The authors ingeniously sidestep this issue by looking at closeby pairs of light sources; by looking at the difference in Faraday rotation between two light sources embedded in the ICM, we probe only the intracluster fields separating the two sources – the intergalactic and Galactic contributions cancel out! Serendipitously, the Universe has provided us with an abundance of double light sources in the form of radio galaxies, whose bright pairs of lobes naturally arise as material ejected from these galaxies interacts with the surrounding ICM (see Figure 1). Figure 2 illustrates, schematically, the authors’ strategy to probe intracluster magnetic fields via the rotation measures of radio lobes.
Baffling B-fields from bygone bodies
Since the authors are interested in the evolution of intracluster fields across the lifetime of the Universe, they comb through archived radio telescope data from both the NRAO VLA Sky Survey (NVSS) and from recent literature to obtain rotation measures for double-lobed radio galaxies across a wide range of redshifts (in this context, redshift just tells us how far into the past we’re looking). When compiling their dataset of lobe pairs, the authors make careful cuts based on the distances between the lobes and the locations of the lobes relative to the Milky Way so as to minimize rotation measure contamination from intergalactic and Galactic fields – when we take the difference between the rotation measures of a given pair of lobes, we want this difference to reflect only the contribution from intracluster fields.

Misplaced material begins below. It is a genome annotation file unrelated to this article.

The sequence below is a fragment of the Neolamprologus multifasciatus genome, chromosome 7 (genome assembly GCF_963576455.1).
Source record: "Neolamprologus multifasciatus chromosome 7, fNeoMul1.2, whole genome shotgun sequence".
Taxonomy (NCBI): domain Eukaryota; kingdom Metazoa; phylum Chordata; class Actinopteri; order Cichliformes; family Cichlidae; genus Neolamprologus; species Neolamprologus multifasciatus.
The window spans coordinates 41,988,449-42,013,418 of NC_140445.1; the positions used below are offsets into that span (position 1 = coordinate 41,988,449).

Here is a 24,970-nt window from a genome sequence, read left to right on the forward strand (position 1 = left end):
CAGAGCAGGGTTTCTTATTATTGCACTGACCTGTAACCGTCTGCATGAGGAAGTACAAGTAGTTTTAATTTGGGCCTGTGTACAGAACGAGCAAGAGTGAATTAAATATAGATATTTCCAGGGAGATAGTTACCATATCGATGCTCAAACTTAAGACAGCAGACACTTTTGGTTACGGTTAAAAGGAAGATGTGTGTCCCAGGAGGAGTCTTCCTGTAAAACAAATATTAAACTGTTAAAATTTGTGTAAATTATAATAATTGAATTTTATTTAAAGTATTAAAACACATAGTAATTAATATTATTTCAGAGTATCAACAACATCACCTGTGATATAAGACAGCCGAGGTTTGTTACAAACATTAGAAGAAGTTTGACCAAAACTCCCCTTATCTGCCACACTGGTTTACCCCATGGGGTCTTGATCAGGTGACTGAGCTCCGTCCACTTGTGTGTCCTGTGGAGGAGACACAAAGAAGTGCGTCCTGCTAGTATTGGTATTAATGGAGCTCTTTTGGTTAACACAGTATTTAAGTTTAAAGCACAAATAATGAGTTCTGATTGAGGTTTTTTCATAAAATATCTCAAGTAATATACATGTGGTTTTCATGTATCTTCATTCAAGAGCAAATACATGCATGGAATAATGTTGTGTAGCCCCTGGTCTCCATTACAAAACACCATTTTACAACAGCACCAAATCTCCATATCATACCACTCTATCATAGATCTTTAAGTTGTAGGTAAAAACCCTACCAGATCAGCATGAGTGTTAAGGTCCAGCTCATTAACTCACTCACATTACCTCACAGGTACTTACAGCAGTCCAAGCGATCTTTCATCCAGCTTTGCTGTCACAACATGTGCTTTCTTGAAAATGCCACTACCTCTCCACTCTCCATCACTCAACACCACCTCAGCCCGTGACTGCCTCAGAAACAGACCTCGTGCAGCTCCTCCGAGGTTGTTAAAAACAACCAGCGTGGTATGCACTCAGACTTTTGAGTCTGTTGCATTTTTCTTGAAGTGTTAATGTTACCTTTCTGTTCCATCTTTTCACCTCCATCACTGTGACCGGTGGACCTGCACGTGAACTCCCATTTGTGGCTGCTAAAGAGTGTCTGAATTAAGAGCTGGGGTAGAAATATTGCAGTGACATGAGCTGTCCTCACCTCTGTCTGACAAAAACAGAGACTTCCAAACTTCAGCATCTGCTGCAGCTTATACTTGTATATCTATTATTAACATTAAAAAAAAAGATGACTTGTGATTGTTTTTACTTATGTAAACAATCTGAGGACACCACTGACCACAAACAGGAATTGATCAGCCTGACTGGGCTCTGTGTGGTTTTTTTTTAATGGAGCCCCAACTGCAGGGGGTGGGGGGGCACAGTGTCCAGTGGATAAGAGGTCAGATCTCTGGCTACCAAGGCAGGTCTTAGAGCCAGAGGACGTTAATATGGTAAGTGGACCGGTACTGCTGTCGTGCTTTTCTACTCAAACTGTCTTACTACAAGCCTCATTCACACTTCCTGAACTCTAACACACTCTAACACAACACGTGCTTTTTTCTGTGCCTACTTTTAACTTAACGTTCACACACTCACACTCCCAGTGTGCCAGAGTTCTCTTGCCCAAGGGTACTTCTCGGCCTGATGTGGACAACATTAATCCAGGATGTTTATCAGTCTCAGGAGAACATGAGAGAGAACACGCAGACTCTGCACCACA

Ultimately, the authors select 387 pairs of lobes from NVSS and 197 pairs from the literature, with redshifts as high as 3 (meaning that the light we’re seeing from the farthest lobe is almost 11.5 billion years old). Plotting the pairwise rotation measure differences (and the statistical dispersion in these differences) yields Figure 3. To high confidence, the authors conclude that the RM differences in higher-redshift clusters are statistically higher than those in lower-redshift clusters, thus implying that intracluster fields were stronger in the past.
The authors go a step further and use these rotation measures to estimate the typical intracluster field strength for clusters that existed more than seven billion years ago (roughly half the age of the Universe) – but, this only leads to more confusion: there was too little time between the beginning of the Universe and the formation of these clusters for strong magnetic fields to have grown via typical channels, like dynamos. Thus, the authors conclude that strong magnetic fields must have existed in the early Universe, prior to the formation of these clusters. While intracluster fields will provide useful constraints on the growth of magnetic fields in the early Universe, the ultimate origin of these fields continues to elude us.
And thus, the Universe’s grand magnetic mystery lives on.
Astrobite edited by: Catherine Manea
Featured image credit: nasa.gov